When Bone Grows Beyond the Elbow Skeleton: Heterotopic Ossification, Why Does it Matter and How to Deal with It

Did you know that bone can form outside of the boundaries of the skeleton? I am not talking about malignancies or cancer, but about masses of bone that appear in the soft-tissues surrounding the bones, and oftentimes end up blocking motion. In Medicine, the words “Heterotopic” and “Ectopic” basically mean “not in the right place”. Bone formation is termed “Ossification.”  The terms heterotopic ossification and ectopic ossification are considered synonyms, and very commonly the abbreviation “HO” (for heterotopic ossification) is used. For reasons we do not fully understand, the elbow region is particularly prone to HO formation. If you want to know why HO matters, and how to deal with it, keep reading…

Shall I show you a few examples?

Heterotopic ossification is typically seen on radiographs or computed tomography (CT), except in the very early stages of bone formation when the new bone is barely mineralized. Below are examples of HO that occurred in different individuals after an injury or surgery.


When does elbow HO happen?

Elbow HO has been noted to form after elbow injuries, particularly high-energy fractures of the lower end of the bone in the arm (humerus) or the upper part of the forearm, or blast explosions at the time of war. Individuals that suffer extensive burns anywhere in the body (not just the elbow), or an injury to the brain or spinal cord are also known to have some predisposition to develop elbow HO, even in the absence of elbow injuries, although more so if the elbow has been injured as well. Elbow surgery can also be complicated by HO formation; the classic example is the formation of a block of bone connecting the two bones in the forearm after surgical reattachment of a torn biceps tendon. Finally, there is the genetic condition known as fibrodysplasia ossificans progressiva (FOP); affected individuals form HO in multiple locations with minor or no injuries.

But,… why does this happen?

Sadly, the short answer is that we do not know! Based on fundamental biologic principles, HO formation requires the unexpected and abnormal behavior of cells that are able to form bone. There has been a lot of research to try to understand why HO happens. If we knew, we might be able to predict who will get it, and prevent HO formation. Have you heard of Marshall Urist?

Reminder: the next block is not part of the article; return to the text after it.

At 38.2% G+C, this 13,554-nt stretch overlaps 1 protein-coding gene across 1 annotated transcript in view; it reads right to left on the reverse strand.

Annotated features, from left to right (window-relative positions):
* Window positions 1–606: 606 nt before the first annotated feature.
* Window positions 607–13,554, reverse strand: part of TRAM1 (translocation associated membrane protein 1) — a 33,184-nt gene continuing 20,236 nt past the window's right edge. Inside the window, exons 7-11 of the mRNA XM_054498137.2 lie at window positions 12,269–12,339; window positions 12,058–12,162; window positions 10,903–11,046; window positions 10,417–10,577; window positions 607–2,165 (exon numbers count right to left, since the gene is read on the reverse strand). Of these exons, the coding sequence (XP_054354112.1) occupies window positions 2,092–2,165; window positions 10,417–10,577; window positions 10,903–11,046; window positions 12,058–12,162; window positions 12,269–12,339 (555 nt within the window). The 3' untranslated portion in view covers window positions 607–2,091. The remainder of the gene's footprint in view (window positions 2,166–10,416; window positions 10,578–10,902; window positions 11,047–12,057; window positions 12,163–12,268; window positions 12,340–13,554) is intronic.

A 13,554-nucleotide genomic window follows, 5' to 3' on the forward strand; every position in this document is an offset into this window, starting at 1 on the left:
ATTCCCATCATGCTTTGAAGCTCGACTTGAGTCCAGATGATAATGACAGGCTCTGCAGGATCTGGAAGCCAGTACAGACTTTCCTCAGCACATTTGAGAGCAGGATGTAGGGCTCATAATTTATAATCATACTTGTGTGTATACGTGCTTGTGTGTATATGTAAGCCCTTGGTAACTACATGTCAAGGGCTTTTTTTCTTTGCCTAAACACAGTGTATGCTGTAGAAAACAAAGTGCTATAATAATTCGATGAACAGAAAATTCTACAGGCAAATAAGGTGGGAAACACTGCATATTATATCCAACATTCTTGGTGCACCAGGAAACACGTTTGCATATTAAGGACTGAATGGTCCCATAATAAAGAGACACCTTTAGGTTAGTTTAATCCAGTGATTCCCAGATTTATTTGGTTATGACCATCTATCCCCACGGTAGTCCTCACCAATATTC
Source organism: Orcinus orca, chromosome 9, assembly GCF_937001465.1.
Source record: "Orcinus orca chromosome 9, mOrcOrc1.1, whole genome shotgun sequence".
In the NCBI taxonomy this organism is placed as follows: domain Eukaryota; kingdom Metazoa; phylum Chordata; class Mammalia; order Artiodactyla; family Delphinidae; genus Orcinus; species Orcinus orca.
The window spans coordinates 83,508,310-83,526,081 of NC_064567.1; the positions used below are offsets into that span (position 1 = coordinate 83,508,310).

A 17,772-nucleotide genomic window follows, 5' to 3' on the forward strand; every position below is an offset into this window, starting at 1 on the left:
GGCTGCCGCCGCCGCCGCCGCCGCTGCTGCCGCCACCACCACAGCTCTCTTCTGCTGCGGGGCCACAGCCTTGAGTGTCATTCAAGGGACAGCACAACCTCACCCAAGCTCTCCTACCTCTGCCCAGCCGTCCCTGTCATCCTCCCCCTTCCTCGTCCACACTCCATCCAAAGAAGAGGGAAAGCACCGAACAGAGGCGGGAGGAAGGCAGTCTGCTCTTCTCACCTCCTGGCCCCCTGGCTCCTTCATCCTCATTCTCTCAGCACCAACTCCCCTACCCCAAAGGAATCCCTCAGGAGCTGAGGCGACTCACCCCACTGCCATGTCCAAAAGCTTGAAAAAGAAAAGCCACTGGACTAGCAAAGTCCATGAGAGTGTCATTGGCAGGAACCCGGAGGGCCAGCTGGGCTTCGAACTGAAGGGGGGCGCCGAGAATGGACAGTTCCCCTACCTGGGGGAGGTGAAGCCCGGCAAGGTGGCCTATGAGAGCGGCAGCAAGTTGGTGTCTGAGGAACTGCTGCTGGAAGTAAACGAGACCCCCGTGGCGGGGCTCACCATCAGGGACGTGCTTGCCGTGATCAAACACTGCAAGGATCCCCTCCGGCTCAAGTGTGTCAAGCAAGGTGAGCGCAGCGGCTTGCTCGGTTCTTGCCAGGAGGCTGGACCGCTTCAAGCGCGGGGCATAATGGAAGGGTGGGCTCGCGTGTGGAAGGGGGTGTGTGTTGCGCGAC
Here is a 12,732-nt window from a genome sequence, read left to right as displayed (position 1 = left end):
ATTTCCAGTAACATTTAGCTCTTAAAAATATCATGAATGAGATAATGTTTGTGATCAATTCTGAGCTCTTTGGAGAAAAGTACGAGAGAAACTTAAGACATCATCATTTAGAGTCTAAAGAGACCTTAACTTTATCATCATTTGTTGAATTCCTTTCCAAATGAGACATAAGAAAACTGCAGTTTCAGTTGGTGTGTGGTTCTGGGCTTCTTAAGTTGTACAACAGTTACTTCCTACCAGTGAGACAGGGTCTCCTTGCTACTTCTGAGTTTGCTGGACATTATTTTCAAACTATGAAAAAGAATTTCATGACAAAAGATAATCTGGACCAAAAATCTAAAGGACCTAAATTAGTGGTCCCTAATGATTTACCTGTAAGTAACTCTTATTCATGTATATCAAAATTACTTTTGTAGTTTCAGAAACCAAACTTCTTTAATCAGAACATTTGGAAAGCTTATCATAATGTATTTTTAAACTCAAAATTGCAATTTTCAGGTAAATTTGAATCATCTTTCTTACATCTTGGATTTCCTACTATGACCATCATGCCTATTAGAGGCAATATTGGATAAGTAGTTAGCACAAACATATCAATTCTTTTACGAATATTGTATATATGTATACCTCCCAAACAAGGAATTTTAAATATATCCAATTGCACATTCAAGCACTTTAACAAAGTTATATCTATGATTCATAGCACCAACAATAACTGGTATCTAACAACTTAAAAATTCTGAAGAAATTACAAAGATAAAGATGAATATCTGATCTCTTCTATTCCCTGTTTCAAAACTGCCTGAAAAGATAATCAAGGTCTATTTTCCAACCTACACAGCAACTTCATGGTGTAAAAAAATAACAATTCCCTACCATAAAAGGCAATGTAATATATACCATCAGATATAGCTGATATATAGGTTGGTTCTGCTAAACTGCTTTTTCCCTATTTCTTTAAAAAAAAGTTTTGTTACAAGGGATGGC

Marshall R, Urist MD (1914-2001) worked as an Orthopedic Surgeon at the University of California at Los Angeles (UCLA). In 1965, Dr. Urist published his landmark article “Bone: formation by autoinduction” in the prestigious Science journal. In his experiments, injection of demineralized bone matrix into muscle induced HO formation. It was later found that the bone formation effects of this matrix were mostly due to a family of proteins that were named bone morphogenetic proteins (BMPs). And guess what?: FOP, the genetic condition we mentioned before, is the consequence of an abnormality in a molecule called ACVR1, which happens to be used by BMPs to act on cells.

Thus, many believe that elbow injuries, elbow surgery, burns and injuries to the head or spinal cord lead to activation of biologic pathways involving BMPs to some extent. The question is how this activation happens in very different situations, from sustaining an elbow fracture to being in coma for a while. Some argue that HO formation may also be influenced by proteins released by peripheral nerves, or by regulatory abnormalities of the immune system. We do know that for patients undergoing surgery to fix an elbow fracture, the risk seems to be the highest when the individual sustains an injury to the head or chest at the same time, or when the elbow remains unstable for several days before it can finally be fixed.

Elbow HO is feared mostly because it limits motion